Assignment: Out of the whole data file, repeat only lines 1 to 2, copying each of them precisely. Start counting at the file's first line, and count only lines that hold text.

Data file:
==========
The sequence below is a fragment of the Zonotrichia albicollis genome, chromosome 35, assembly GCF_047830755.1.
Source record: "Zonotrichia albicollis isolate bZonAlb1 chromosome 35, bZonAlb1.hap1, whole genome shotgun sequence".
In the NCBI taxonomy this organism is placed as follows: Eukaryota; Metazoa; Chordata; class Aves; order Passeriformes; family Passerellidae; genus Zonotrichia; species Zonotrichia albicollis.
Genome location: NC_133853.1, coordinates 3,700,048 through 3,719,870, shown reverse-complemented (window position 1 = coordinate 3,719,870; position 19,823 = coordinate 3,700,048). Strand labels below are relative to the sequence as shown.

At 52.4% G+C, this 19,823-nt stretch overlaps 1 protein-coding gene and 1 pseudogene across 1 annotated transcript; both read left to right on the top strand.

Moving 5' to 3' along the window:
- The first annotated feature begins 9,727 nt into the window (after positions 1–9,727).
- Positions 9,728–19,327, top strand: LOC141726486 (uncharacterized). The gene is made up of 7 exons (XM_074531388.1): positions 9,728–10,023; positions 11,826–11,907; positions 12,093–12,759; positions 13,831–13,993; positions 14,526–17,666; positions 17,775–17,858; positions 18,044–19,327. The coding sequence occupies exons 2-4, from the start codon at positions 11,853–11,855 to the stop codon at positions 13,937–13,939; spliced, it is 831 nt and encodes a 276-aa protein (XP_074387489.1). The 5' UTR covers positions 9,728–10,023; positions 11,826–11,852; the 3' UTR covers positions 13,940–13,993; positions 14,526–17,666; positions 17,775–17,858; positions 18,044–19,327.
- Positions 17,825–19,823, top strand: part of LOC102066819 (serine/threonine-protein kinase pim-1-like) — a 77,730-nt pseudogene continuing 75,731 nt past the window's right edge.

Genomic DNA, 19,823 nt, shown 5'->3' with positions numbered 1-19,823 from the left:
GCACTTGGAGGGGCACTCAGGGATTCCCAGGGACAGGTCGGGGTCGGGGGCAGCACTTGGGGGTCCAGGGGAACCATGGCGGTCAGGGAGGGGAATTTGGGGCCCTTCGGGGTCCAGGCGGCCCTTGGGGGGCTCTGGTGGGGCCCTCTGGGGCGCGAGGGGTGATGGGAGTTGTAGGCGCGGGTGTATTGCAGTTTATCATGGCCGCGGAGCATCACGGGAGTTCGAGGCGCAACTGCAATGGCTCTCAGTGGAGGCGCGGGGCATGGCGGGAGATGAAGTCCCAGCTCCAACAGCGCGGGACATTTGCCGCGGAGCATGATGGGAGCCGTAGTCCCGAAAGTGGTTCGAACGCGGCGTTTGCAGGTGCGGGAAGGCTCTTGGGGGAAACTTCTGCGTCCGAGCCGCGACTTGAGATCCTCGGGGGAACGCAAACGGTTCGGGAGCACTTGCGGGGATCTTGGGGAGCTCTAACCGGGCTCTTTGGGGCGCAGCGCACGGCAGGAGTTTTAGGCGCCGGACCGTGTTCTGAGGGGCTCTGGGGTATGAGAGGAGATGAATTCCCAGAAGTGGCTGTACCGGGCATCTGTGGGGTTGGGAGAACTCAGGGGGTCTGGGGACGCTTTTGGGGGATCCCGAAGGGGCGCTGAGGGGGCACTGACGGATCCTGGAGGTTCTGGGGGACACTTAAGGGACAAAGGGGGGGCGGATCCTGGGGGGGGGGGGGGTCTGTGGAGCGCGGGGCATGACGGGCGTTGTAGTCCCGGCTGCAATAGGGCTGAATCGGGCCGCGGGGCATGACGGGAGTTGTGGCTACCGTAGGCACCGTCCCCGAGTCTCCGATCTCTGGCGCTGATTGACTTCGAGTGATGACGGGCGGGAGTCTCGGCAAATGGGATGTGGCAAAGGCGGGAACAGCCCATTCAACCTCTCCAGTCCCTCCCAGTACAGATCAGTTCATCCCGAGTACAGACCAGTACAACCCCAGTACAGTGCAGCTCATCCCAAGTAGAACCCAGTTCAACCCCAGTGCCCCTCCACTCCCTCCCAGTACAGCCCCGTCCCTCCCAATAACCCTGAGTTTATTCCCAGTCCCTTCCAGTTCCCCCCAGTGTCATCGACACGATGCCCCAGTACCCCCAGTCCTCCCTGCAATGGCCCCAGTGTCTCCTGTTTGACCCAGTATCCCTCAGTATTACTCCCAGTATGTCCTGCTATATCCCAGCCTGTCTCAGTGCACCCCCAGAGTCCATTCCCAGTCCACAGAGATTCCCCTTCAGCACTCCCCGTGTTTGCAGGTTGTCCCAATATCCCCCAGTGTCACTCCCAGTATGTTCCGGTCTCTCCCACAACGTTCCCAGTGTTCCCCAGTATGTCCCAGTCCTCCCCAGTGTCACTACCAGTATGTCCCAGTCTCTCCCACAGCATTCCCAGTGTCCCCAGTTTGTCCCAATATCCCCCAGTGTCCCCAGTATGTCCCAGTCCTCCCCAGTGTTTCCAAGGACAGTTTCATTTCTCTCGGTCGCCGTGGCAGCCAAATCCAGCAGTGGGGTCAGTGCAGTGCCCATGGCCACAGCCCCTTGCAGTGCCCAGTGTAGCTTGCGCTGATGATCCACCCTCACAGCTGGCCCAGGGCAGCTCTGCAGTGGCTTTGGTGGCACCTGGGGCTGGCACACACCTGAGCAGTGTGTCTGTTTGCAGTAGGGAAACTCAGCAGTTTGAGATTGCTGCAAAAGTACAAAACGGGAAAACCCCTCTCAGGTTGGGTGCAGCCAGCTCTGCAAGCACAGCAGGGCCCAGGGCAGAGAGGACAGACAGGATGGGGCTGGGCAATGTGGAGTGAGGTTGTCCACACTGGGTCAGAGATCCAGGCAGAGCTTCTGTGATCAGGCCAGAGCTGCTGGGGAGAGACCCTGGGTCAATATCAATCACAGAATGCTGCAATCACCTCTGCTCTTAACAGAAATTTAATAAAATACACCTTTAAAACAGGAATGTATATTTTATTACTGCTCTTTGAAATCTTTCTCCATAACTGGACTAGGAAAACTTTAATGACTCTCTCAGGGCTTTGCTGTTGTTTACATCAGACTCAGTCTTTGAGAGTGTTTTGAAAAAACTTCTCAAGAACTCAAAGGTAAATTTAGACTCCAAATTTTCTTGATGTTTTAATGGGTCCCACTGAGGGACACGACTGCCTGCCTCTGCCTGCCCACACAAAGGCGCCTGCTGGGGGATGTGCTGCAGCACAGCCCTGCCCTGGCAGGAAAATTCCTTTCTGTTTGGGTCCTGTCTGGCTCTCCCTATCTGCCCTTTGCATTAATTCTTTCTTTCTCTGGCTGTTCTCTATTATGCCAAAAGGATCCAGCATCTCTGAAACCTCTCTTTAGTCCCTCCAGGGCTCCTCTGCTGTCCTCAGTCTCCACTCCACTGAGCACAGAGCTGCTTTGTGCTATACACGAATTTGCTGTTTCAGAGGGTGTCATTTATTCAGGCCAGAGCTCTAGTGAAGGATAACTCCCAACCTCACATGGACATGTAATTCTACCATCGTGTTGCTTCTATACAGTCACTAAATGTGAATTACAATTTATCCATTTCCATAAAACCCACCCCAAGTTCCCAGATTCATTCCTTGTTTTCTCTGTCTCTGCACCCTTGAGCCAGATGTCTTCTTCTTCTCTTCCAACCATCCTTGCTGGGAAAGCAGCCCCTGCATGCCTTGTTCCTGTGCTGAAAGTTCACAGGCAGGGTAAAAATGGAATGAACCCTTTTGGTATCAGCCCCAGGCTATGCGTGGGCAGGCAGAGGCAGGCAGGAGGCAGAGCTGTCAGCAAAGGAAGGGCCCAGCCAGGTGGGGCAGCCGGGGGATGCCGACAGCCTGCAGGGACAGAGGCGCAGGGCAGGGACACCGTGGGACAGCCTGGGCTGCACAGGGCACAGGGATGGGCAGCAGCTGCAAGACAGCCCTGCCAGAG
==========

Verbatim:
The sequence below is a fragment of the Zonotrichia albicollis genome, chromosome 35, assembly GCF_047830755.1.
Source record: "Zonotrichia albicollis isolate bZonAlb1 chromosome 35, bZonAlb1.hap1, whole genome shotgun sequence".